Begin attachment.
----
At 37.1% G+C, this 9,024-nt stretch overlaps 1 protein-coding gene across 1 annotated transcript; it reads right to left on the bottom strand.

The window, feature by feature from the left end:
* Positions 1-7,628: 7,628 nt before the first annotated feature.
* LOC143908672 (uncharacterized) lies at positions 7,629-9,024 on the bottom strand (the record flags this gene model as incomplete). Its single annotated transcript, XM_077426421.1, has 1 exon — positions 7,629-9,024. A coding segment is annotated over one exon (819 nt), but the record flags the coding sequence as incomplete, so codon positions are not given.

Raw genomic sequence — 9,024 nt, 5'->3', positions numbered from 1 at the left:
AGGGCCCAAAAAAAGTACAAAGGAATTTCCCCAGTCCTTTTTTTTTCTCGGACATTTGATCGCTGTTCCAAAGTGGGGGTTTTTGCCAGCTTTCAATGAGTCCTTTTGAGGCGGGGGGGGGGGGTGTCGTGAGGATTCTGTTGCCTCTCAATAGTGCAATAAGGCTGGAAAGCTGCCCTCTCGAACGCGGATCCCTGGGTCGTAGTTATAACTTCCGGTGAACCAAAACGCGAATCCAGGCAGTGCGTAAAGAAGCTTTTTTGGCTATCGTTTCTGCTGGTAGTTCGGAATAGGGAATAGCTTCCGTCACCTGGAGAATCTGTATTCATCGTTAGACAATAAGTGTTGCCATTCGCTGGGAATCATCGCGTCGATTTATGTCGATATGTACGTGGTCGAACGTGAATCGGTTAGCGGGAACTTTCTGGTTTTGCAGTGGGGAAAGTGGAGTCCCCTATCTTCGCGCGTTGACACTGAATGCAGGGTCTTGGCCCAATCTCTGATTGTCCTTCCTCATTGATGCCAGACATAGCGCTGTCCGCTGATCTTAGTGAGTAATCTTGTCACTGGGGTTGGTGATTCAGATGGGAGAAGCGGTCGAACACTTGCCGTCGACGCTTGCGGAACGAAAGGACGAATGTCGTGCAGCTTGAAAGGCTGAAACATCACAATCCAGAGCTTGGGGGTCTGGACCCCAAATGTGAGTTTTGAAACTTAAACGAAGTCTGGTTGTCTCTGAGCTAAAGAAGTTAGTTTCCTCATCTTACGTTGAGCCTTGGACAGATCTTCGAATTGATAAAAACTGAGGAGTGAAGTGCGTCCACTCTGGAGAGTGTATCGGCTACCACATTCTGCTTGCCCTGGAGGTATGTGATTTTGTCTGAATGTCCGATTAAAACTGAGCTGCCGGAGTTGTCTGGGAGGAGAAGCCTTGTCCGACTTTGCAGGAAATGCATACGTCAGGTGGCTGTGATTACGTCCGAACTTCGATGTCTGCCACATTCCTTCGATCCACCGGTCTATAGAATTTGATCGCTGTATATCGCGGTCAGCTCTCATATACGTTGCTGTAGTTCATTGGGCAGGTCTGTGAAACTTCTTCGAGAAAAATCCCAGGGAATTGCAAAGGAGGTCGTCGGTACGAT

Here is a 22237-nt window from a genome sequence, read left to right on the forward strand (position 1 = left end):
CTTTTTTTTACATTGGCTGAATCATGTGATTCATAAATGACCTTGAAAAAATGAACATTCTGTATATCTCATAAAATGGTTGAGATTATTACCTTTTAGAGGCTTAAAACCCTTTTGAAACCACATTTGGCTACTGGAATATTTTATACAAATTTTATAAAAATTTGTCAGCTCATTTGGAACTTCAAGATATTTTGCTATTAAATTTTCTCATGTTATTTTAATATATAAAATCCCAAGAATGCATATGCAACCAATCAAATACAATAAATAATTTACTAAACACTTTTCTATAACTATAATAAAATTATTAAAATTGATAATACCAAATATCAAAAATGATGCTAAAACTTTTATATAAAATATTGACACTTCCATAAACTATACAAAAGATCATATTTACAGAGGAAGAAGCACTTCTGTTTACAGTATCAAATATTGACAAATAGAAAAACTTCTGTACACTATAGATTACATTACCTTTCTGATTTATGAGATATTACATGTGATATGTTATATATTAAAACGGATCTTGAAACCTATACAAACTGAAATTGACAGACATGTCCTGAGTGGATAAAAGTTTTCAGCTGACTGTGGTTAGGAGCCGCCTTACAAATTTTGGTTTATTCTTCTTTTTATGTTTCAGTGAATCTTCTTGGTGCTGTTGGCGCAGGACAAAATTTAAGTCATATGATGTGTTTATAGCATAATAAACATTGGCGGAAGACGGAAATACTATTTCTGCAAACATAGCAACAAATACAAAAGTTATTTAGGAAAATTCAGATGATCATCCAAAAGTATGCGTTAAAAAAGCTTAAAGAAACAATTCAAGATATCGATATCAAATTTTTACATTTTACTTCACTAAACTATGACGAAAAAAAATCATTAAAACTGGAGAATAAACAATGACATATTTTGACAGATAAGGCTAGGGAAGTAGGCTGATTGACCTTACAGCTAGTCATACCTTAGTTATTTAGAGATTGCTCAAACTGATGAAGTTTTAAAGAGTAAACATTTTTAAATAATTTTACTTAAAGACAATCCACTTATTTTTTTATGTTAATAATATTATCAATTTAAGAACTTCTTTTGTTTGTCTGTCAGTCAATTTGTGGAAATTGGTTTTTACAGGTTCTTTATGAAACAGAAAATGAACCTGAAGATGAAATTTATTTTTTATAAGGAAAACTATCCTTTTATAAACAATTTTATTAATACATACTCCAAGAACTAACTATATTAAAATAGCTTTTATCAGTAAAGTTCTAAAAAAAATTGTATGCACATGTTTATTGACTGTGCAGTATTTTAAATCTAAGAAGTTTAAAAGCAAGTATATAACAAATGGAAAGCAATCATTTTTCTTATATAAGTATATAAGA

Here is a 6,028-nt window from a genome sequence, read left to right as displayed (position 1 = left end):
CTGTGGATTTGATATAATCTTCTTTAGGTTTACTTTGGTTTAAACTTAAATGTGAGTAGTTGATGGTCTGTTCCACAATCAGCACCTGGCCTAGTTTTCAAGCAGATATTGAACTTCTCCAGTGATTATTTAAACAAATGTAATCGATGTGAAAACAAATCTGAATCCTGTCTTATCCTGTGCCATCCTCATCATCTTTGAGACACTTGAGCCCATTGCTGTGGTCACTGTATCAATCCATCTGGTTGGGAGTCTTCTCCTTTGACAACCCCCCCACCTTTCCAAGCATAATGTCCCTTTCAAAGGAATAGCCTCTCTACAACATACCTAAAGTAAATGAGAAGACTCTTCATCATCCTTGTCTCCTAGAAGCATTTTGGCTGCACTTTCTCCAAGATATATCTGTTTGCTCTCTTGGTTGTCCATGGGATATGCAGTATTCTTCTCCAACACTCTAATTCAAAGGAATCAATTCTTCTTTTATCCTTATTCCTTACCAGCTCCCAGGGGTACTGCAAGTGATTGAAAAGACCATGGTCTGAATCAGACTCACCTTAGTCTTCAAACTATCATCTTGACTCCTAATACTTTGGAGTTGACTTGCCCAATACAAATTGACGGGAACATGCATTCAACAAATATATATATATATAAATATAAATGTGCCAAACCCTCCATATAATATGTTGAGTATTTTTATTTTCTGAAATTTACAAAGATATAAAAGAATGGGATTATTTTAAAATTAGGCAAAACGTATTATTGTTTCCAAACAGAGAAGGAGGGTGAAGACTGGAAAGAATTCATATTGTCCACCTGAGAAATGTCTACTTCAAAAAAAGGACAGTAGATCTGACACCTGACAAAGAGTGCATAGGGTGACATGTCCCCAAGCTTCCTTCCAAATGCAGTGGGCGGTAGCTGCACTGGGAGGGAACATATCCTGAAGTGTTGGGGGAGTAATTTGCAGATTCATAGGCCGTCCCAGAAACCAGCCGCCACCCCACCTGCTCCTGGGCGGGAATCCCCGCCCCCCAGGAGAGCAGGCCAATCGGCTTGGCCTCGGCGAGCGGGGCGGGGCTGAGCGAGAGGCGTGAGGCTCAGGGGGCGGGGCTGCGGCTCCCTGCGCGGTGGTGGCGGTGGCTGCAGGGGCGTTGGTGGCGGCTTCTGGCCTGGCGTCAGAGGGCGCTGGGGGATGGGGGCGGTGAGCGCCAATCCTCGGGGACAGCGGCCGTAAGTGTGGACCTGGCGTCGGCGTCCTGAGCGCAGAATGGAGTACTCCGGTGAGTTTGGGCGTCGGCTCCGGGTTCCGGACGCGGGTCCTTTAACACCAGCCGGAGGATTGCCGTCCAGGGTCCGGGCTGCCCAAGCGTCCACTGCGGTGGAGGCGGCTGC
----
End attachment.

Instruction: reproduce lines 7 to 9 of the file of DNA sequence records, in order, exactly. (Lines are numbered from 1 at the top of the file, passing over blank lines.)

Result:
Here is a 22237-nt window from a genome sequence, read left to right on the forward strand (position 1 = left end):
CTTTTTTTTACATTGGCTGAATCATGTGATTCATAAATGACCTTGAAAAAATGAACATTCTGTATATCTCATAAAATGGTTGAGATTATTACCTTTTAGAGGCTTAAAACCCTTTTGAAACCACATTTGGCTACTGGAATATTTTATACAAATTTTATAAAAATTTGTCAGCTCATTTGGAACTTCAAGATATTTTGCTATTAAATTTTCTCATGTTATTTTAATATATAAAATCCCAAGAATGCATATGCAACCAATCAAATACAATAAATAATTTACTAAACACTTTTCTATAACTATAATAAAATTATTAAAATTGATAATACCAAATATCAAAAATGATGCTAAAACTTTTATATAAAATATTGACACTTCCATAAACTATACAAAAGATCATATTTACAGAGGAAGAAGCACTTCTGTTTACAGTATCAAATATTGACAAATAGAAAAACTTCTGTACACTATAGATTACATTACCTTTCTGATTTATGAGATATTACATGTGATATGTTATATATTAAAACGGATCTTGAAACCTATACAAACTGAAATTGACAGACATGTCCTGAGTGGATAAAAGTTTTCAGCTGACTGTGGTTAGGAGCCGCCTTACAAATTTTGGTTTATTCTTCTTTTTATGTTTCAGTGAATCTTCTTGGTGCTGTTGGCGCAGGACAAAATTTAAGTCATATGATGTGTTTATAGCATAATAAACATTGGCGGAAGACGGAAATACTATTTCTGCAAACATAGCAACAAATACAAAAGTTATTTAGGAAAATTCAGATGATCATCCAAAAGTATGCGTTAAAAAAGCTTAAAGAAACAATTCAAGATATCGATATCAAATTTTTACATTTTACTTCACTAAACTATGACGAAAAAAAATCATTAAAACTGGAGAATAAACAATGACATATTTTGACAGATAAGGCTAGGGAAGTAGGCTGATTGACCTTACAGCTAGTCATACCTTAGTTATTTAGAGATTGCTCAAACTGATGAAGTTTTAAAGAGTAAACATTTTTAAATAATTTTACTTAAAGACAATCCACTTATTTTTTTATGTTAATAATATTATCAATTTAAGAACTTCTTTTGTTTGTCTGTCAGTCAATTTGTGGAAATTGGTTTTTACAGGTTCTTTATGAAACAGAAAATGAACCTGAAGATGAAATTTATTTTTTATAAGGAAAACTATCCTTTTATAAACAATTTTATTAATACATACTCCAAGAACTAACTATATTAAAATAGCTTTTATCAGTAAAGTTCTAAAAAAAATTGTATGCACATGTTTATTGACTGTGCAGTATTTTAAATCTAAGAAGTTTAAAAGCAAGTATATAACAAATGGAAAGCAATCATTTTTCTTATATAAGTATATAAGA

Here is a 6,028-nt window from a genome sequence, read left to right as displayed (position 1 = left end):